Broken dentures are a fairly common occurrence and not typically a cause for alarm. However, a broken denture can make necessary functions like eating and talking difficult, so the piece should be repaired as quickly as possible. Before scheduling an emergency appointment, check to see which part of the denture is broken and determine if…
Partial Dentures: A Comprehensive Overview
Many individuals anticipate the need for dentures as they age. However, tooth loss can affect anyone for a variety of other reasons, from decay to injury to disease. There are many dental procedures that can help replace a missing tooth, especially if one or more healthy teeth remain in the mouth. For many people, partial dentures are an excellent choice and restore the look and function of real teeth. The removable apparatus is often made from acrylic and reinforced with metal in order to withstand biting, chewing and other natural movements of the mouth. It fits alongside the remaining healthy teeth for a complete and natural look.
The recommended candidates for partial dentures
It is important not to ignore gaps caused by tooth loss. Over time, the remaining teeth can shift, leading to unsightly and uncomfortable malocclusion. There are other methods to replace missing teeth, including implants and bridges. These options are a more permanent solution than dentures, as they are made to last close to 15 years or longer. However, they can be much more expensive and do require invasive installation procedures. In addition, patients must have healthy gums, teeth and jawbones for these methods to be worthwhile.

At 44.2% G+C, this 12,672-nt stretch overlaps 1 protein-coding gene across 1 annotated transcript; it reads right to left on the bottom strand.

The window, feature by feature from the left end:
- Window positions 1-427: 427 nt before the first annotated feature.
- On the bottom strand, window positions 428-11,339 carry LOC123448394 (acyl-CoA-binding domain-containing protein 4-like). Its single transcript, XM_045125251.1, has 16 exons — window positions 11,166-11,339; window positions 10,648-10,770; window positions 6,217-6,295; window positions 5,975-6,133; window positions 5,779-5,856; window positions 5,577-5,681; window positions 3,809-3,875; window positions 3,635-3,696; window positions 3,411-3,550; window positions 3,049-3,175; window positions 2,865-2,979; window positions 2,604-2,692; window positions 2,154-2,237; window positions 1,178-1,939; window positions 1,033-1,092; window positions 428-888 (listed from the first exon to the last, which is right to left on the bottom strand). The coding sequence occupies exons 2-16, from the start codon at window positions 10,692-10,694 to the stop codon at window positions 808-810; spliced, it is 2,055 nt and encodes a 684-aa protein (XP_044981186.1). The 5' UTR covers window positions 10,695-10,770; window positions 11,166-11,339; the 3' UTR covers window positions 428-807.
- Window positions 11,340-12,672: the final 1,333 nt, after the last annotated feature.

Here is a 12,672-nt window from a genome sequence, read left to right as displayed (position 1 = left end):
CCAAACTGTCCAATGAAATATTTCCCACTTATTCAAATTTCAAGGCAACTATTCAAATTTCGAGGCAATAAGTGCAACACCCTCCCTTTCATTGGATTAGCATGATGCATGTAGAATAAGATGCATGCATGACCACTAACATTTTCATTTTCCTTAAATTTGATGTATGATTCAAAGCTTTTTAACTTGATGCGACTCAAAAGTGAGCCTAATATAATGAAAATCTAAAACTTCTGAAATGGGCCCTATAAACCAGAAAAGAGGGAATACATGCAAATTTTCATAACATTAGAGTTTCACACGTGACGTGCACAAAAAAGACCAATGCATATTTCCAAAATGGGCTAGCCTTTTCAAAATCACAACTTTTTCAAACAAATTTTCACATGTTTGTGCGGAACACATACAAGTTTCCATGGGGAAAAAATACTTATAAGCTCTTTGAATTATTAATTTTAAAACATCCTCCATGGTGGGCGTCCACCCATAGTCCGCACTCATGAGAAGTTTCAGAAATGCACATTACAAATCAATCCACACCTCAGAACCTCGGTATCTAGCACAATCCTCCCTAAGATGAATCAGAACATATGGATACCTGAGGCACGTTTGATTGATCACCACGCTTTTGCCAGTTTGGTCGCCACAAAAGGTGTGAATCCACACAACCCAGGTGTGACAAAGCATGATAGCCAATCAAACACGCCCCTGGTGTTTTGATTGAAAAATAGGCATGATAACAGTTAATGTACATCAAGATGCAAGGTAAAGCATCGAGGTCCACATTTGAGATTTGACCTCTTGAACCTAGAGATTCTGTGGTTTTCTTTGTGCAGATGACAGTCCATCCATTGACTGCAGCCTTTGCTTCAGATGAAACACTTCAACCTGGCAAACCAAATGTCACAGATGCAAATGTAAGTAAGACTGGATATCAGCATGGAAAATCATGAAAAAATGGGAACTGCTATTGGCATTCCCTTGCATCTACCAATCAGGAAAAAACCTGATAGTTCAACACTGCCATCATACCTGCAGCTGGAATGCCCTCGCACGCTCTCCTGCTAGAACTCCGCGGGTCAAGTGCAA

Partial dentures are an economical choice and are often covered by the average dental insurance plan. They do not require extensive preparation or invasive and painful dental work, making them a good option for those who want to save money or are anxious about visiting the dentist. However, it is important to note that partials must typically be replaced every five years due to normal wear and tear.
Individuals suffering from tooth loss whose remaining teeth and gums may not be strong or healthy are also good candidates for partials. This can include the elderly, those with severe decay or gum disease, or previous smokers and tobacco users.
Wearing and caring for partials
Partial dentures should be worn during the day and removed at night to prevent damage from clenching or grinding during sleep. This also allows for proper cleaning while giving the gums and jaw a rest from the device. Partials are made to wear while eating but may require an adjustment period before enjoying hard, crunchy or chewy foods. Extremely tough or sticky foods may damage dentures and cause them to slip out of place and should be avoided.
It is important to thoroughly clean partial dentures every night by brushing and then soaking in an approved solution to prevent buildup and kill germs. Partial denture users should remember to clean every area of the mouth once the device has been removed as well.
While partial dentures may not be the appropriate solution for every case of tooth loss, many individuals benefit from cosmetic and practical improvements when choosing this method. With the proper use and care, partials can help patients enjoy a functional full set of teeth. Regardless of what method is chosen to handle tooth loss, it is critical to see a dentist promptly for evaluation and treatment.
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